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Taliban Claims to Control 34 Districts in Afghanistan

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The Pulse

Taliban Claims to Control 34 Districts in Afghanistan

The insurgent group claims to contest 167 more, many in southern, western and northern Afghanistan.

Taliban Claims to Control 34 Districts in Afghanistan
Credit: NATO photo by Kay M. Nissen

Earlier this week, the Taliban posted a report to their website enumerating, in detail, which districts the group controls and contests in Afghanistan. The report, titled “Percent Of Country Under The Control Of Mujahedin of Islamic Emirate,” as Bill Roggio writes for the Foundation for Defense of Democracies’ Long War Journal, “may be seen as propaganda,” but “it does not inflate or exaggerate the Taliban’s control of districts centers and contested areas throughout the country,” in comparison to FDD’s data.

Borrowing FDD’s terminology and breakdown: The Taliban claims to fully control 34 districts, contest 167, maintain a significant presence in 52 districts, a minimal presence in 6 districts and no presence in 89 districts.

This data doesn’t quite match up with claims made by U.S. forces and the government of Afghanistan, as reported in the Special Inspector General for Afghanistan Reconstruction (SIGAR)’s latest quarterly report, which states that while insurgents control 9 districts and influence 32, 133 districts are “contested.” As for the government of Afghanistan, the SIGAR report says it controls only 83 districts and influences 150.

Differences in perspective, timing and terminology aside, the overall trajectory remains grim. The SIGAR report noted that according to U.S. forces in Afghanistan, from August 30 to November 15, 2016 alone, the number of districts under insurgent control or influence rose 2 percent and the number of contest districts rose 4.2 percent.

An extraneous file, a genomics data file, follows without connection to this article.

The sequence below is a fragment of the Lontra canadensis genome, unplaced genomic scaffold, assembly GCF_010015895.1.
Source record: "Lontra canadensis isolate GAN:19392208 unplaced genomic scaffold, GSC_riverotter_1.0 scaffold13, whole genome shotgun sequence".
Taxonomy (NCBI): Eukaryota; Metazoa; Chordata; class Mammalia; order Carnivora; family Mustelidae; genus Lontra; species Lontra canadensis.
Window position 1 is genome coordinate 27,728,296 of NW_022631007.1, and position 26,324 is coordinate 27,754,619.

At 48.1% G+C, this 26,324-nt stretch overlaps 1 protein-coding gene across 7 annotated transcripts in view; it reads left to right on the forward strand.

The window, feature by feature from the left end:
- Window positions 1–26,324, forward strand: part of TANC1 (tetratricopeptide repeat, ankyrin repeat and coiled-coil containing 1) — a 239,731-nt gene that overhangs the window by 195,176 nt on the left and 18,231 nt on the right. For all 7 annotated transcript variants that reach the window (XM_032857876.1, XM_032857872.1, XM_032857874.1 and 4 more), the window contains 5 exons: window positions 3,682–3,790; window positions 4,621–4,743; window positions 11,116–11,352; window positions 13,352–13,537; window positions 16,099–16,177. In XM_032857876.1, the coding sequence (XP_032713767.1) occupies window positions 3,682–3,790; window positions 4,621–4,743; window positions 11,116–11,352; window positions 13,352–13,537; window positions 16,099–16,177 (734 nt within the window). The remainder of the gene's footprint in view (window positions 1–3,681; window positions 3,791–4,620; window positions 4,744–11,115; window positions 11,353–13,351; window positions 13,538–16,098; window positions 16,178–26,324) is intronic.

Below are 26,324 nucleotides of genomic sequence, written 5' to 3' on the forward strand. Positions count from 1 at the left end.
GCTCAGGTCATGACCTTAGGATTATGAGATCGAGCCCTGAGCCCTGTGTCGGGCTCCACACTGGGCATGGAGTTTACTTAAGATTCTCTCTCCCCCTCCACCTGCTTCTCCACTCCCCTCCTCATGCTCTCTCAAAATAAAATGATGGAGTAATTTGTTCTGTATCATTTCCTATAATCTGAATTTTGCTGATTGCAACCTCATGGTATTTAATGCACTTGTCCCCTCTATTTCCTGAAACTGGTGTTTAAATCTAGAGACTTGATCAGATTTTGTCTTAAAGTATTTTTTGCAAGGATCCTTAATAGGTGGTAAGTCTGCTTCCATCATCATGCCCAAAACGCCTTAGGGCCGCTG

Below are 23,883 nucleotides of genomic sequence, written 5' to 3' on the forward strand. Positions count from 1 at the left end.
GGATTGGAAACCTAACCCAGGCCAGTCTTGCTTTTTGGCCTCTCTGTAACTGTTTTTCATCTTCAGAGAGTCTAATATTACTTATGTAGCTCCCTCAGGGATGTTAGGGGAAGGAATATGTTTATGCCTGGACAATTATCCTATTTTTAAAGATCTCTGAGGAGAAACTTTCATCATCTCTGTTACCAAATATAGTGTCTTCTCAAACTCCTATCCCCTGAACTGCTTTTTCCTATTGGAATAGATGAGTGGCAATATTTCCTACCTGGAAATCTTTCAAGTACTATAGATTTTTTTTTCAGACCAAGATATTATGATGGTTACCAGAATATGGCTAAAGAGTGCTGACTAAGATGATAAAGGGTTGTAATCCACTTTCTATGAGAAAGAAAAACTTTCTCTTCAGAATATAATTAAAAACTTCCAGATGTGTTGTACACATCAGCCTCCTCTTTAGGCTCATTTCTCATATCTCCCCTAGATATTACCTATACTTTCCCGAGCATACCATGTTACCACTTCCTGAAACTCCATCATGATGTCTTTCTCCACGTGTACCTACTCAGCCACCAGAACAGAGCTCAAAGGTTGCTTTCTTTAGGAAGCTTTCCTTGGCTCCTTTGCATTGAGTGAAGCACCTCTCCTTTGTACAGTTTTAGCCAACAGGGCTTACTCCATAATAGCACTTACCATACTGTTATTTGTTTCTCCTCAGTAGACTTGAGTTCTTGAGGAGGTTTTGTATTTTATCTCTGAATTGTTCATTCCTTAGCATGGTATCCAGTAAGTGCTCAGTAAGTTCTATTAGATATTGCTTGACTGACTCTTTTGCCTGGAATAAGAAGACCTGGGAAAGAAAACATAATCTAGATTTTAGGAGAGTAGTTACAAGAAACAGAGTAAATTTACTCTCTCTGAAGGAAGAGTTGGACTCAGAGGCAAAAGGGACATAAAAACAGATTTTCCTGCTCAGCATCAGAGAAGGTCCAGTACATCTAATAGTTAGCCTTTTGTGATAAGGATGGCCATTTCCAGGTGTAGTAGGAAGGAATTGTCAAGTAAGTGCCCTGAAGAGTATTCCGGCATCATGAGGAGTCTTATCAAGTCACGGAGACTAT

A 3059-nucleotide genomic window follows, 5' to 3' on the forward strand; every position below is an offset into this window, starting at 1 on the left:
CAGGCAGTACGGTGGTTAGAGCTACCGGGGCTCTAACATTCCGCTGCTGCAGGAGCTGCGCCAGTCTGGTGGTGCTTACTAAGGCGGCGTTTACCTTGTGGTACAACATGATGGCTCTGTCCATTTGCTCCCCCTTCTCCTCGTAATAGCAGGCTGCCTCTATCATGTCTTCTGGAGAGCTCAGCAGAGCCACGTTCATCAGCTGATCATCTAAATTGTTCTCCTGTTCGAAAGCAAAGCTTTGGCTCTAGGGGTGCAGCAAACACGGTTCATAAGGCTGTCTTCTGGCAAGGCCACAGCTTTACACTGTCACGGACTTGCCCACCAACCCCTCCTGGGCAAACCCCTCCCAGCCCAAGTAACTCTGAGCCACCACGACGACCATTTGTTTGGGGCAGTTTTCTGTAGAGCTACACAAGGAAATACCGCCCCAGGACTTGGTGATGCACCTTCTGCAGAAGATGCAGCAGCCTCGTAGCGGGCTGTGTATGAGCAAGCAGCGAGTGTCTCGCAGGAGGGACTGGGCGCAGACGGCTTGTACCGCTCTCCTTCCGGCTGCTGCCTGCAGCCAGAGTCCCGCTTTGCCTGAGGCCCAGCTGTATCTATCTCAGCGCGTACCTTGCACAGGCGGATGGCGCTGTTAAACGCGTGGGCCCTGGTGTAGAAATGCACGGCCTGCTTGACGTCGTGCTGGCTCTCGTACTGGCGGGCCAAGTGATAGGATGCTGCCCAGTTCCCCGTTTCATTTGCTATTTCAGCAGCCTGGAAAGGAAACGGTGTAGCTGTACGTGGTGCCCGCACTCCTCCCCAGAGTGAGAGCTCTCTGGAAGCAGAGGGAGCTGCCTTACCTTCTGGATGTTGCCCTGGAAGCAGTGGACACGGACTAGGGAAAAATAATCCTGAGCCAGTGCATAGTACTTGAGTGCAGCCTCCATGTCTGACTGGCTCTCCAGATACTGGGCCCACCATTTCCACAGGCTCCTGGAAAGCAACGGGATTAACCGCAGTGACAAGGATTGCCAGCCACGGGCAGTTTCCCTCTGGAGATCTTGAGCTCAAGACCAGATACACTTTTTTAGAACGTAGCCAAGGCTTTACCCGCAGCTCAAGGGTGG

Moving beyond the numbers, FDD’s map is worth taking a closer look at. The districts the Taliban says it controls are clustered, with a significant number in the south and west, including large portions of Helmand, Nimroz, Uruzgan, Zabul, Ghazni, and Farah.

The north is also seemingly heavily contested, particularly along the Turkmenistan border.

This reinforces what I (and Bruce Pannier) have written recently that not all is as quiet along the Turkmen front as Ashgabat likes to say. Maybe the Taliban aren’t looking north, and maybe — as a former Afghan minister recently claimed — the Turkmen are selling weapons to the Taliban to keep them happy and content on their side of the border. 

Turkmenistan has an overriding economic interest in stability in Afghanistan but perhaps not an overriding preference for whose stability it is. The planned route for the Turkmenistan-Afghanistan-Pakistan-India pipeline follows the Herat-Kandahar highway through Afghanistan’s Herat, Farah, Helmand and Kandahar provinces. The splash of black districts (those the Taliban claims to control) in southwestern Afghanistan lays along that same road.

Ashgabat may be taking solace in the Taliban’s pledge, made last December, not to attack infrastructure projects in Afghanistan, including TAPI. Turkmenistan has a serious economic need to lengthen the list of countries to which it exports gas. At present, nearly all of the country’s exports are to China. The Taliban’s pledge may prove thin, if serious work on the pipeline ever begins.